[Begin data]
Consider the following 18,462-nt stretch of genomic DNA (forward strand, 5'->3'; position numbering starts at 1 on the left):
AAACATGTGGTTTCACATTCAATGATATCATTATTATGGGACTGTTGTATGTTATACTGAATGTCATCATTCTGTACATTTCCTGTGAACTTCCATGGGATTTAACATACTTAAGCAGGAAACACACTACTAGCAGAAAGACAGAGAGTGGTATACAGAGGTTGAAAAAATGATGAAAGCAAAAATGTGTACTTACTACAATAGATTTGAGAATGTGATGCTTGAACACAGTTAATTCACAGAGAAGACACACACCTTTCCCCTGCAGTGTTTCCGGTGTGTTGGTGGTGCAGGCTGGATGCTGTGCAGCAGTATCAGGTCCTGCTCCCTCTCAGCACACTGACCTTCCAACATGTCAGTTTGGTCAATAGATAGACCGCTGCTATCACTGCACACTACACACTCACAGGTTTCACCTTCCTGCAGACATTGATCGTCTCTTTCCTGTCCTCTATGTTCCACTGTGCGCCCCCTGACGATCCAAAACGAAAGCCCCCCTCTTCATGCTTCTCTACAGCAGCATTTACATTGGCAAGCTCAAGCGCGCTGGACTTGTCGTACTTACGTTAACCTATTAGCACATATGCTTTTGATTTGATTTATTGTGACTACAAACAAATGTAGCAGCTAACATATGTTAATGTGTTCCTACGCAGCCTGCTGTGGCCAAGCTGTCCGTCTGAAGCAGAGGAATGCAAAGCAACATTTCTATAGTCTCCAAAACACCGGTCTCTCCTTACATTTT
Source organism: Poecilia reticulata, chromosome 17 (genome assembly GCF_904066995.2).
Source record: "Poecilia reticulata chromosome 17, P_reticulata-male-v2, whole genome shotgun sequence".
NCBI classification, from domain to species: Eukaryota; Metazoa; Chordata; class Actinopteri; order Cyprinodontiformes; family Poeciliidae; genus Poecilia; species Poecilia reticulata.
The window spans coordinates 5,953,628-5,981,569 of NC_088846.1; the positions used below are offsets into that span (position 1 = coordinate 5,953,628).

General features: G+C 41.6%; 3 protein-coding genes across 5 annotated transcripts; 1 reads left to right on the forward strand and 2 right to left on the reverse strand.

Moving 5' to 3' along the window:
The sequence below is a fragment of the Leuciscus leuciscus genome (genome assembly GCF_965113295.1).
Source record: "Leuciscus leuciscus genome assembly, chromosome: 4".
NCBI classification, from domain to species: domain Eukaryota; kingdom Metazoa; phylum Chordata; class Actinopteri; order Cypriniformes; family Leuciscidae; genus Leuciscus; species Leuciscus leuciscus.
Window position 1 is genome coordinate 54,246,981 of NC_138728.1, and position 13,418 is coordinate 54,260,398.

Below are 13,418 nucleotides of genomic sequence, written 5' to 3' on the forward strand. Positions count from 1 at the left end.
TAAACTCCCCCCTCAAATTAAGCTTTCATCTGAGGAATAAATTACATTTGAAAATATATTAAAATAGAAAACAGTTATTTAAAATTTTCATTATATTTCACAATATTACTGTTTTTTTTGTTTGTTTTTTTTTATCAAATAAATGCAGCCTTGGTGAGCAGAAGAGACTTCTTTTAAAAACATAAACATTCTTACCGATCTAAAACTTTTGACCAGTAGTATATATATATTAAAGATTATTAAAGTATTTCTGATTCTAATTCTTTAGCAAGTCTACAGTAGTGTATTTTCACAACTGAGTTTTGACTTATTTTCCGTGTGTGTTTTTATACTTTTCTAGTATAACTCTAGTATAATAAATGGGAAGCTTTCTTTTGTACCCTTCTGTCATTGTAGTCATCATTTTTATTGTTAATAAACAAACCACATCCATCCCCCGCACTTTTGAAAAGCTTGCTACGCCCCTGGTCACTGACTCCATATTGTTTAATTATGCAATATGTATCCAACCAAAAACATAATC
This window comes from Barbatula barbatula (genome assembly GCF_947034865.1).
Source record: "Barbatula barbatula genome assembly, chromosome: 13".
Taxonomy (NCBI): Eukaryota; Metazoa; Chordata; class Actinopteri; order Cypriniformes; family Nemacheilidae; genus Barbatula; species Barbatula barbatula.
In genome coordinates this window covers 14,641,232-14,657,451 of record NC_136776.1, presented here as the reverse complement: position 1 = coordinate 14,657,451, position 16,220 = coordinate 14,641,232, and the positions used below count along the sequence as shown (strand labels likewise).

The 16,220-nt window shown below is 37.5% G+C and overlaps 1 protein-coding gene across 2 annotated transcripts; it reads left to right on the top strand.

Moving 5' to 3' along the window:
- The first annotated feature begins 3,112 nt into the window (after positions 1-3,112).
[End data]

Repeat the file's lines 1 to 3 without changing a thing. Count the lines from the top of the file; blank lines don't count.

Consider the following 18,462-nt stretch of genomic DNA (forward strand, 5'->3'; position numbering starts at 1 on the left):
AAACATGTGGTTTCACATTCAATGATATCATTATTATGGGACTGTTGTATGTTATACTGAATGTCATCATTCTGTACATTTCCTGTGAACTTCCATGGGATTTAACATACTTAAGCAGGAAACACACTACTAGCAGAAAGACAGAGAGTGGTATACAGAGGTTGAAAAAATGATGAAAGCAAAAATGTGTACTTACTACAATAGATTTGAGAATGTGATGCTTGAACACAGTTAATTCACAGAGAAGACACACACCTTTCCCCTGCAGTGTTTCCGGTGTGTTGGTGGTGCAGGCTGGATGCTGTGCAGCAGTATCAGGTCCTGCTCCCTCTCAGCACACTGACCTTCCAACATGTCAGTTTGGTCAATAGATAGACCGCTGCTATCACTGCACACTACACACTCACAGGTTTCACCTTCCTGCAGACATTGATCGTCTCTTTCCTGTCCTCTATGTTCCACTGTGCGCCCCCTGACGATCCAAAACGAAAGCCCCCCTCTTCATGCTTCTCTACAGCAGCATTTACATTGGCAAGCTCAAGCGCGCTGGACTTGTCGTACTTACGTTAACCTATTAGCACATATGCTTTTGATTTGATTTATTGTGACTACAAACAAATGTAGCAGCTAACATATGTTAATGTGTTCCTACGCAGCCTGCTGTGGCCAAGCTGTCCGTCTGAAGCAGAGGAATGCAAAGCAACATTTCTATAGTCTCCAAAACACCGGTCTCTCCTTACATTTT
Source organism: Poecilia reticulata, chromosome 17 (genome assembly GCF_904066995.2).